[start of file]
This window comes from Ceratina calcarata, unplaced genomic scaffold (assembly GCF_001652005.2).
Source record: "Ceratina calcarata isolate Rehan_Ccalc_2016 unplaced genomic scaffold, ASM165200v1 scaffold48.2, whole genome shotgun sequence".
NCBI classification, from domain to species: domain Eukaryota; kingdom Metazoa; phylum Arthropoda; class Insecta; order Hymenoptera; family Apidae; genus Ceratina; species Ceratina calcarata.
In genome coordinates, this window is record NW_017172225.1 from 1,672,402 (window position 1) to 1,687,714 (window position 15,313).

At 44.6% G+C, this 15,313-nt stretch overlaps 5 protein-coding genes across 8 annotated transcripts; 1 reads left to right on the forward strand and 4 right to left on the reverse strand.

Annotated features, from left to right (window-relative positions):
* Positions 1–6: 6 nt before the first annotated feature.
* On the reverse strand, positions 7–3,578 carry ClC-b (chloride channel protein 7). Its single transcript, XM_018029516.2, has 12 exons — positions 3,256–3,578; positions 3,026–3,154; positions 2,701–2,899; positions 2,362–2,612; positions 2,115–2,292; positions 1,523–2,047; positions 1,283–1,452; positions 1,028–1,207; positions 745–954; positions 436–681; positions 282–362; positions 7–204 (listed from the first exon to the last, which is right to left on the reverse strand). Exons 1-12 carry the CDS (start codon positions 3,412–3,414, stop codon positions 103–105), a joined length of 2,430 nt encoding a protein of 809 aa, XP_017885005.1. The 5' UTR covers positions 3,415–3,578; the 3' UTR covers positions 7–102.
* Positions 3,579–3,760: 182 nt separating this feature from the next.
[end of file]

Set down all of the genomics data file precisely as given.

This window comes from Ceratina calcarata, unplaced genomic scaffold (assembly GCF_001652005.2).
Source record: "Ceratina calcarata isolate Rehan_Ccalc_2016 unplaced genomic scaffold, ASM165200v1 scaffold48.2, whole genome shotgun sequence".
NCBI classification, from domain to species: domain Eukaryota; kingdom Metazoa; phylum Arthropoda; class Insecta; order Hymenoptera; family Apidae; genus Ceratina; species Ceratina calcarata.
In genome coordinates, this window is record NW_017172225.1 from 1,672,402 (window position 1) to 1,687,714 (window position 15,313).

At 44.6% G+C, this 15,313-nt stretch overlaps 5 protein-coding genes across 8 annotated transcripts; 1 reads left to right on the forward strand and 4 right to left on the reverse strand.

Annotated features, from left to right (window-relative positions):
* Positions 1–6: 6 nt before the first annotated feature.
* On the reverse strand, positions 7–3,578 carry ClC-b (chloride channel protein 7). Its single transcript, XM_018029516.2, has 12 exons — positions 3,256–3,578; positions 3,026–3,154; positions 2,701–2,899; positions 2,362–2,612; positions 2,115–2,292; positions 1,523–2,047; positions 1,283–1,452; positions 1,028–1,207; positions 745–954; positions 436–681; positions 282–362; positions 7–204 (listed from the first exon to the last, which is right to left on the reverse strand). Exons 1-12 carry the CDS (start codon positions 3,412–3,414, stop codon positions 103–105), a joined length of 2,430 nt encoding a protein of 809 aa, XP_017885005.1. The 5' UTR covers positions 3,415–3,578; the 3' UTR covers positions 7–102.
* Positions 3,579–3,760: 182 nt separating this feature from the next.